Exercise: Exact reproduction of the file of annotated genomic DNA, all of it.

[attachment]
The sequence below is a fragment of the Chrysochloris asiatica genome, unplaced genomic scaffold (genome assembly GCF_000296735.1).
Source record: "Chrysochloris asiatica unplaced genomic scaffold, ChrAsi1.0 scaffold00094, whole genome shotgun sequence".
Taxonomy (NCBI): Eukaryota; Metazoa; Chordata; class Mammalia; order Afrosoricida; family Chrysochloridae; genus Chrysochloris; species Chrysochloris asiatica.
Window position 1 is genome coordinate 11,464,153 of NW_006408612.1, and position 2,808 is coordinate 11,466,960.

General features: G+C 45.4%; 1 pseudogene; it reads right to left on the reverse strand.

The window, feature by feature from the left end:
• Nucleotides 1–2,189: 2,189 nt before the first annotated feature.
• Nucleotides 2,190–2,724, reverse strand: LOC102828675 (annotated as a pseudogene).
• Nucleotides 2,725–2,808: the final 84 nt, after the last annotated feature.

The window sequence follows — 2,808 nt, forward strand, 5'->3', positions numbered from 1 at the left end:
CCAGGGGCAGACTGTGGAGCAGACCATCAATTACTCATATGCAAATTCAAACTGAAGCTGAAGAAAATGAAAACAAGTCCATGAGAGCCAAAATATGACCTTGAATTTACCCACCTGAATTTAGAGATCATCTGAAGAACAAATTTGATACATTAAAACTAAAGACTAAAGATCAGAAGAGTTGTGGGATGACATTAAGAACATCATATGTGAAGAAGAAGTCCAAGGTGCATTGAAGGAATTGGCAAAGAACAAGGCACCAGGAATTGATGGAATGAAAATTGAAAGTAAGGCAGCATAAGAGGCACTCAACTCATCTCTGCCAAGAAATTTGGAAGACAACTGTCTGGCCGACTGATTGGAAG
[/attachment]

The sequence below is a fragment of the Chrysochloris asiatica genome, unplaced genomic scaffold (genome assembly GCF_000296735.1).
Source record: "Chrysochloris asiatica unplaced genomic scaffold, ChrAsi1.0 scaffold00094, whole genome shotgun sequence".
Taxonomy (NCBI): Eukaryota; Metazoa; Chordata; class Mammalia; order Afrosoricida; family Chrysochloridae; genus Chrysochloris; species Chrysochloris asiatica.
Window position 1 is genome coordinate 11,464,153 of NW_006408612.1, and position 2,808 is coordinate 11,466,960.

General features: G+C 45.4%; 1 pseudogene; it reads right to left on the reverse strand.

The window, feature by feature from the left end:
• Nucleotides 1–2,189: 2,189 nt before the first annotated feature.
• Nucleotides 2,190–2,724, reverse strand: LOC102828675 (annotated as a pseudogene).
• Nucleotides 2,725–2,808: the final 84 nt, after the last annotated feature.

The window sequence follows — 2,808 nt, forward strand, 5'->3', positions numbered from 1 at the left end:
CCAGGGGCAGACTGTGGAGCAGACCATCAATTACTCATATGCAAATTCAAACTGAAGCTGAAGAAAATGAAAACAAGTCCATGAGAGCCAAAATATGACCTTGAATTTACCCACCTGAATTTAGAGATCATCTGAAGAACAAATTTGATACATTAAAACTAAAGACTAAAGATCAGAAGAGTTGTGGGATGACATTAAGAACATCATATGTGAAGAAGAAGTCCAAGGTGCATTGAAGGAATTGGCAAAGAACAAGGCACCAGGAATTGATGGAATGAAAATTGAAAGTAAGGCAGCATAAGAGGCACTCAACTCATCTCTGCCAAGAAATTTGGAAGACAACTGTCTGGCCGACTGATTGGAAG